br metastases derived from lung
metastases derived from lung cancer or even other PTX-sensitive tu-mors. Other PLGA NPs loaded with carboplatin  or loperamide  have demonstrated their ability to cross the blood-brain barrier.
On the other hand, we performed a specific analysis in DRGs to determine the presence of PTX. The primary sensory Dexmedetomidine in DRGs play an essential role in pain transmission and are directly involved in the development of peripheral neuropathy. In fact, the presence of high concentrations of PTX in DRGs modifies neuron membrane properties, which has been associated with pain, allodynia and hyperalgesia [56,57]. These side eﬀects may lead to treatment discontinuation or reduced drug posology with the consequent decrease in antineoplastic eﬃcacy . Therefore, if less PTX enters the dorsal root ganglia, it could prevent the development of neuropathy. Some clinically used formulations such as Abraxane® have not been able to overcome this limitation and may induce an even more severe level of peripheral
neuropathy than Taxol® . Surprisingly, as shown in Fig. 10C, a significantly lower PTX con-centration (< 1 ng/6 DRGs) was detected in DRGs when PLGA-PTX NPs was used in comparison to free PTX, suggesting that NPs could decrease the drug entry into DRGs. Since the alteration of DRGs by PTX has been associated with the development of peripheral neuropathy in oncology patients, the use of our PLGA-NPs could represent a means of avoiding this side eﬀect. However, further experiments are necessary in order to demonstrate this benefit.
Analysis of tumor tissue showed that free PTX induced a higher PTX concentration after the first hour of administration (˜1100 ng/g) than PLGA-PTX NPs (˜200 ng/g). The concentration of PTX in tumor reached a similar level with both PLGA-PTX NPs and free PTX treatments after 24 h (Fig. 10D). Nevertheless, despite a non-prominent PTX accumu-lation in tumor tissue, modulation of the tumor volume by PLGA NPs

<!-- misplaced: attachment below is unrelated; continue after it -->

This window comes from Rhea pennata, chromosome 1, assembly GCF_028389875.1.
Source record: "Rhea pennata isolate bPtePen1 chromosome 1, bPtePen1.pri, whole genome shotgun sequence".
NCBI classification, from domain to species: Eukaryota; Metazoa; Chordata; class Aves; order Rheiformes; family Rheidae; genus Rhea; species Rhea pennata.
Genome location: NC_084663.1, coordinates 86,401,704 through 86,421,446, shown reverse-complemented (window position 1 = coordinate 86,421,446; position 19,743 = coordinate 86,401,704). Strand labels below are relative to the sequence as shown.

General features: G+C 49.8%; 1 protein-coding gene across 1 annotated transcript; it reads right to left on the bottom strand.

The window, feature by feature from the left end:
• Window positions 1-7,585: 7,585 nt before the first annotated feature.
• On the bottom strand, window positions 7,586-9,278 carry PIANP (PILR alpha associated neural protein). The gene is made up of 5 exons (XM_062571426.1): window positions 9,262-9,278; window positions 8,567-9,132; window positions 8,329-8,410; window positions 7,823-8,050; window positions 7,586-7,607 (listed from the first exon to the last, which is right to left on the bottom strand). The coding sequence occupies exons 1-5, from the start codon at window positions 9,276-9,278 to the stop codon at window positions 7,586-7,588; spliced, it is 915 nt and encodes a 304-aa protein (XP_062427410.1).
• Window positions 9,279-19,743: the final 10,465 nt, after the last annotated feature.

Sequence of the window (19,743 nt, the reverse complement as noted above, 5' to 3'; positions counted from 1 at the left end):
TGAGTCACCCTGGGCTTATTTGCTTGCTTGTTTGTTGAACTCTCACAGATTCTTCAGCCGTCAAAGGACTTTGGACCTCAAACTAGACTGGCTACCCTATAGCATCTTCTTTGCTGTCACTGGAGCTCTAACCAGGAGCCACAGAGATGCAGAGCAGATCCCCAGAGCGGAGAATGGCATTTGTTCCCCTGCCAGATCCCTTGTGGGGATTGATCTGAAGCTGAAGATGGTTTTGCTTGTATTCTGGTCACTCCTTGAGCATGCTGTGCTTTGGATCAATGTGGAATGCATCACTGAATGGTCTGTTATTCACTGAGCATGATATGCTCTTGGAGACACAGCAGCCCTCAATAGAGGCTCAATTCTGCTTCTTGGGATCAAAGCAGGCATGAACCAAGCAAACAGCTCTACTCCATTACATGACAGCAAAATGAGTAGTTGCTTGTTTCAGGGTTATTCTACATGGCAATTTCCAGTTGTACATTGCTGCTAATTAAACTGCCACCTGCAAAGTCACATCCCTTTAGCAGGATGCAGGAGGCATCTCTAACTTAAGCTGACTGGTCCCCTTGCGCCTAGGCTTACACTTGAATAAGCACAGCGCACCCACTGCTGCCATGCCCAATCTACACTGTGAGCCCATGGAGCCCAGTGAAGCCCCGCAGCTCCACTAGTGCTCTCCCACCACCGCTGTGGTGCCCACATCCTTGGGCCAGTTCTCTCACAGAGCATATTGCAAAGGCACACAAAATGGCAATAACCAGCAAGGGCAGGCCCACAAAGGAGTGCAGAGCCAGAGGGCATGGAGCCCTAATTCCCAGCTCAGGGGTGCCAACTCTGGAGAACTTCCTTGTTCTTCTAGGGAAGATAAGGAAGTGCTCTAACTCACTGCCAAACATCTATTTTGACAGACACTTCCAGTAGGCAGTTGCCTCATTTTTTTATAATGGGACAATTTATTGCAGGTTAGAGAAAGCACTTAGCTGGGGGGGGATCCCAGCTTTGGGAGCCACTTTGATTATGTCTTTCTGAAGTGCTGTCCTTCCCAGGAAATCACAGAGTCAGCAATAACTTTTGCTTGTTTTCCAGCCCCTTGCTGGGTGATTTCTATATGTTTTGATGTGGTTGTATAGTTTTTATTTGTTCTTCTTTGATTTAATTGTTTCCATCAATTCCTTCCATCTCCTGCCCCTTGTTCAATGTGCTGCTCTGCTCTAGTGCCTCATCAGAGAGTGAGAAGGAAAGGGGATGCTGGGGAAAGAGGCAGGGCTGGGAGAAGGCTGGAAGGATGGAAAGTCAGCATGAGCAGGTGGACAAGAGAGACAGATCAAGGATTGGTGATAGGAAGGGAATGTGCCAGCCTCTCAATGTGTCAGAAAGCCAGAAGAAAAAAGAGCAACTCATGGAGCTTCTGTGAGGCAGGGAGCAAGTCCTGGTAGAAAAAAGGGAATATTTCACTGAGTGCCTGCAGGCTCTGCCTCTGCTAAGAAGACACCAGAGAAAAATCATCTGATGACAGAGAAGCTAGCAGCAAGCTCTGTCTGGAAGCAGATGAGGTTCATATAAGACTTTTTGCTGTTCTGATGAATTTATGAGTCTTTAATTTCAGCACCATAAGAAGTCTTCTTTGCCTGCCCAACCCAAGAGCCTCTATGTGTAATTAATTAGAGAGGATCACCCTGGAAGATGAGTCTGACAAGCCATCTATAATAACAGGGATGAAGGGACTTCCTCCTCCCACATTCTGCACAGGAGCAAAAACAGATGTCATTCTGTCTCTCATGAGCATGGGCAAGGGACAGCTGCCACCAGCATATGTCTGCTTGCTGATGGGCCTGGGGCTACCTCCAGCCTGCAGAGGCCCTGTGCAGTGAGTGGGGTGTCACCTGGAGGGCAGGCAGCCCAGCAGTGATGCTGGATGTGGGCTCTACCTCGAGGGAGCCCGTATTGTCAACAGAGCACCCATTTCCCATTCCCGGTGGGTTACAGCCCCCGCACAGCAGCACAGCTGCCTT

PTX (see in vivo studies) suggested that the nanoformulation required greater than 24 h to penetrate and accumulate in the subcutaneous tumor, which could be verified by performing these studies over longer periods. Interestingly, the high accumulation of PTX in lung tissue shortly after PLGA-PTX NP treatment (1 h) could represent improved antitumor eﬃcacy in the primary lung tumor, although more studies are necessary to support this observation. What is more, a greater an-titumor eﬀect was observed after the third dose of treatment despite a reduction of tumor PTX concentration, suggesting that the NPs enhance the entry of the drug into tumor cells, as observed in the internalisation assays. In fact, Adesina et al.  showed that a polylactide-based NP loaded with a fluorophore was undetectable in tumor tissue up to 48–72 h after administration. Accumulation of these NPs was also ob-served mainly in the lungs, followed by tissues where the re-ticuloendothelial system is located, such as the spleen, liver or kidneys, as occurred with our NPs. Klippstein et al.  also observed an ac-cumulation of the DiR-labelled PEGylated PLGA NPs in lung tissue after 24 days treating colon cancer murine tumor models. In our case, ac-cumulation of PTX in this tissue may represent an advantage in the treatment of lung cancer. Finally, pharmacokinetic studies in blood revealed that PLGA-PTX NP treatment maintained significantly higher levels of PTX in the latter periods of the assay (12 and 24 h) in com-parison with free PTX, although free PTX induced a higher concentra-tion of drug in plasma after the first hour of exposure (Fig. 10E). These results represent a significant improvement in drug bioavailability in comparison with free PTX administration where no PTX could be de-tected in blood after 24 h, which has also been described with other polymer and lipid NPs [61–64].